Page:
• Shuffle
    Toggle On
    Toggle Off
  • Alphabetize
    Toggle On
    Toggle Off
  • Front First
    Toggle On
    Toggle Off
  • Both Sides
    Toggle On
    Toggle Off
  • Read
    Toggle On
    Toggle Off

Card Range To Study



Play button


Play button




Click to flip

Use LEFT and RIGHT arrow keys to navigate between flashcards;

Use UP and DOWN arrow keys to flip the card;

H to show hint;

A reads text to speech;

23 Cards in this Set

  • Front
  • Back

What is Materialism?

-Theory that states behaviour can be fully explained by the workings of the nervous system without explanatory recourse to an immaterial mind.

What 3 pieces of evidence show how species evolve?

-1) Fossil records

-2) Structural similarities

-3) Programs of selective breeding

What is natural selection?

-Explanation of how new species evolve and existing spaces change over time.

-Variations in traits that increase fitness will increase the probability of that species' survival.

-Differential success in the reproductionof different characteristics results form the interaction of organisms withtheir environment.

What is sexual selection?

-Each sex has anatomical and behavioural features that favour reproductive success. Theses features are meant to attract the opposite sex.

-Ex: male peacocks and their plumage.

How are traits selected naturally?

-1) Appearance of new trait (via mutation/variance, ex: giraffe longer neck)

-2) Adaptive trait (helps them eat)

-3) Increases chance of survival

-4) Trait passed on to offspring

What is taxonomy?

-The branch of biology concerned with naming and classifying species. Groups of organisms with common characteristics.

-This is useful for helping us trace the evolution of brain cells and the brain.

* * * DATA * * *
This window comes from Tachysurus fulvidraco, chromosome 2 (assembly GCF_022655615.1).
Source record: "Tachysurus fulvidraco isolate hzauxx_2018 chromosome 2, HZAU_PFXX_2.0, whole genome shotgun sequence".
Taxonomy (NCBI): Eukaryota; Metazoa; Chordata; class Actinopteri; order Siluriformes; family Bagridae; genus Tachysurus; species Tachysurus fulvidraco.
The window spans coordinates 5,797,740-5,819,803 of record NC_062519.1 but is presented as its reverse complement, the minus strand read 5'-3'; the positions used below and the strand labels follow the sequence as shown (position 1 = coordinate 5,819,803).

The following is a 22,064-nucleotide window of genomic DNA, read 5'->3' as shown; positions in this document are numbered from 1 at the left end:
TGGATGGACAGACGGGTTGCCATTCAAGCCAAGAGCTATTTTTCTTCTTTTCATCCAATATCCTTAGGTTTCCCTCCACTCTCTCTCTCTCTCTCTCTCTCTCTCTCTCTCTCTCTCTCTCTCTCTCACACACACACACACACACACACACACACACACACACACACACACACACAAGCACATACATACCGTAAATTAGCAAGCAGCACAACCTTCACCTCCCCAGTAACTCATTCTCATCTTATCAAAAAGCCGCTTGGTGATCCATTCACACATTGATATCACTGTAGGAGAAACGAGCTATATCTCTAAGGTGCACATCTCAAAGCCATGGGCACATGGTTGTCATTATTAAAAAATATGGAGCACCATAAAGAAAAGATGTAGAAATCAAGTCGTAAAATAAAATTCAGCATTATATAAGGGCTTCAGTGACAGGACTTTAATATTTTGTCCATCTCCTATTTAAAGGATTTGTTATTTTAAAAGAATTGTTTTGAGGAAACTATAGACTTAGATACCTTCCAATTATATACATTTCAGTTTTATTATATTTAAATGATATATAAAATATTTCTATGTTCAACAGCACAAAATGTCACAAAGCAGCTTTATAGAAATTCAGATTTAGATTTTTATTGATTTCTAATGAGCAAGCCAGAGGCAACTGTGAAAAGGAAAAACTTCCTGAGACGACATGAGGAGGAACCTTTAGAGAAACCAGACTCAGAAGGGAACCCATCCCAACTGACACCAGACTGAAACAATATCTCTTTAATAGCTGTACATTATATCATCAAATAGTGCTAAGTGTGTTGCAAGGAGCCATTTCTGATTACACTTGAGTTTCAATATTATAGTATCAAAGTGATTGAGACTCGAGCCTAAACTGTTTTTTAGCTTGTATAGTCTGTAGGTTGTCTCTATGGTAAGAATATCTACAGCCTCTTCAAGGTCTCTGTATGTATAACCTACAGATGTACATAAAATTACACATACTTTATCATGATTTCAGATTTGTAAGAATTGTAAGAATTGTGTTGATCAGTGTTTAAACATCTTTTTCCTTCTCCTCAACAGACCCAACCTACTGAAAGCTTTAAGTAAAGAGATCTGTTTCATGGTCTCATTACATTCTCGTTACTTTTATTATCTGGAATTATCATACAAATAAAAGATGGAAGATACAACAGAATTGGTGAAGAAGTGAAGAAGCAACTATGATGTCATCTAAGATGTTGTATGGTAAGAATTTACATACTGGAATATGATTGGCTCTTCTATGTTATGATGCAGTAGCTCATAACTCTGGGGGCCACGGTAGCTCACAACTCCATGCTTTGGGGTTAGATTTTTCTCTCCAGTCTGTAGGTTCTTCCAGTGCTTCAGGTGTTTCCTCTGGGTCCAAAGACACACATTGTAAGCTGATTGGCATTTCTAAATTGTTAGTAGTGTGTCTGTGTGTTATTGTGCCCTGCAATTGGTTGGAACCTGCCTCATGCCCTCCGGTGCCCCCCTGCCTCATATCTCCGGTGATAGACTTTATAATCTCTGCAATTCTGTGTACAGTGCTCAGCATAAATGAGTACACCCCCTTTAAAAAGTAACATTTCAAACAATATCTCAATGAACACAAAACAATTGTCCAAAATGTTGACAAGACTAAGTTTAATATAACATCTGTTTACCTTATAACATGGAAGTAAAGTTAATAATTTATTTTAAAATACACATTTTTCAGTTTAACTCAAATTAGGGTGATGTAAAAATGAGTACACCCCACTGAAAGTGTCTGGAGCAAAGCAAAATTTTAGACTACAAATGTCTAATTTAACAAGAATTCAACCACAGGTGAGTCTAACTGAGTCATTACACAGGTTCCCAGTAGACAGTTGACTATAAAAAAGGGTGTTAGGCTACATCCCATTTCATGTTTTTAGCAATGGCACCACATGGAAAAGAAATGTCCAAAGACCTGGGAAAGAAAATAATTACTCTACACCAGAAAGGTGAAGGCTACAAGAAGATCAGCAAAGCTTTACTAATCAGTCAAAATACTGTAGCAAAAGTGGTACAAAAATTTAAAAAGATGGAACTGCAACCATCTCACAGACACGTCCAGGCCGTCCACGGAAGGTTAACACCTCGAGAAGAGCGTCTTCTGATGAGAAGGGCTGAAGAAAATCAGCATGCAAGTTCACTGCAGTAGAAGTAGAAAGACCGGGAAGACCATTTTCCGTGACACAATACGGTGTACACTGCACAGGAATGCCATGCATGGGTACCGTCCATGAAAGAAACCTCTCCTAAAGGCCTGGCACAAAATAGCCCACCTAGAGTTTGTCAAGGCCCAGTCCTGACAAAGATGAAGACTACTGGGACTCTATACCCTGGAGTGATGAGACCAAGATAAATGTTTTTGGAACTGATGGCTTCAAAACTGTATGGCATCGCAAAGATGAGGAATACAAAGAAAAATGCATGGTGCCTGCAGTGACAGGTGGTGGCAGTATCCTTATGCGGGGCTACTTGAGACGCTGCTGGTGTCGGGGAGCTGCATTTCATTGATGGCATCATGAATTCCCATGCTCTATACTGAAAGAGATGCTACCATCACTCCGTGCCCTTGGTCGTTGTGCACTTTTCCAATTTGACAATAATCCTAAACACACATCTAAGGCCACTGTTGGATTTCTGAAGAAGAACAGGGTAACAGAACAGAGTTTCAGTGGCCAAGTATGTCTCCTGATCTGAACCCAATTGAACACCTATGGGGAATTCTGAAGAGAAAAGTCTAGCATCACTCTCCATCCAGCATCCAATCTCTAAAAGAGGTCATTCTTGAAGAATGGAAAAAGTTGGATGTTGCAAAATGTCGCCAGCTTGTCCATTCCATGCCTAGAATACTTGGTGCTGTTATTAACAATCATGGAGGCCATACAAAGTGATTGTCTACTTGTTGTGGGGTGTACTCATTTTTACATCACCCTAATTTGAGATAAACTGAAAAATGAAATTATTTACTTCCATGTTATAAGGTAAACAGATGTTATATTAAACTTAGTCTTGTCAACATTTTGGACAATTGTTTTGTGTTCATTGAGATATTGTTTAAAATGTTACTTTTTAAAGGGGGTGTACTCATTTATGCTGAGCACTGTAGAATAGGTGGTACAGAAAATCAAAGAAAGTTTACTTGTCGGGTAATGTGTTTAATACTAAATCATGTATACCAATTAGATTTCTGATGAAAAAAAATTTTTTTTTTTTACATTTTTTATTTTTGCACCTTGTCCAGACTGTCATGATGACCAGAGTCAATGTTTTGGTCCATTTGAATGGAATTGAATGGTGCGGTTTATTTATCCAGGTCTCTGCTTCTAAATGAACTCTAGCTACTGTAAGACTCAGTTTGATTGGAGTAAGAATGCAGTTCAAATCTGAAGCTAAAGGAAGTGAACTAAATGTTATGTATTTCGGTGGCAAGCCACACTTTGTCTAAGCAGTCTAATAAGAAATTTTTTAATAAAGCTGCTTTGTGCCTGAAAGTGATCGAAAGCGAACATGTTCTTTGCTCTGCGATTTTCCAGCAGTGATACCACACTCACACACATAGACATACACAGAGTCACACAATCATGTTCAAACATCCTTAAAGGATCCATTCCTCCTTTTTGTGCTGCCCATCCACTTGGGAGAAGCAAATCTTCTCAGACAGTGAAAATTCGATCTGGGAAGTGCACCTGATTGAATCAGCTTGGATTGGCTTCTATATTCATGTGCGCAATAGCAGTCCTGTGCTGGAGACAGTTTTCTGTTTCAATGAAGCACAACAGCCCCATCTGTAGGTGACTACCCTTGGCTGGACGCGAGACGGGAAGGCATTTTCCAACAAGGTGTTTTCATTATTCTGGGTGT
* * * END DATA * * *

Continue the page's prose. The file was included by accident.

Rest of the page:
What is a cladogram ("branch")?

-Displays groups of related organisms as branches on a tree.

-Branch order represents how the groups are related evolutionarily as well as the traits that distinguish them.

-Left-to-right: most recently evolved organism/trait is farthest to the right.

What is a nerve net and ganglia?

-1) Nerve net: simple nervous system, organized as a net with no brain.

-Ganglia: structures that resombre and function somewhat like a brain.

What 2 features distinguish the chordates?

-1) Nervous system is crossed.

-2) Chordate spinal cord lies behind heart and gut.

Describe the differences in our 4 ancestors.

-Australopithecines are the most recent and were hominids that made and used tools. This reduced the necessity for large jaws/teeth which became steadily smaller.

-As H. Habilis evolved, brains became larger and faces smaller.

-H. erectus made elaborate tools, used fire, hunted, and expanded their area over 3 continents.

-H. sapiens brain volume reaches modern levels.

How have humans brains evolved?

-They increased in size, most of this being in the cerebrum which resulted in increased convolutions of the brain and greater surface area, as it allows for more neurons in a given space.

What is Jerison's Principle of Proper Mass?

-His principle stated that species with more complex behaviours will possess relatively larger brains.

-He developed an index of brain size to all comparisons among different species. Body size was used to predict brain size.

-Developed the EQ (encephalization quotient)

What is the Encephalization Quotient?

-Measure of relative brain size from ratio of actual brain size to predicted brain size based on a given body size.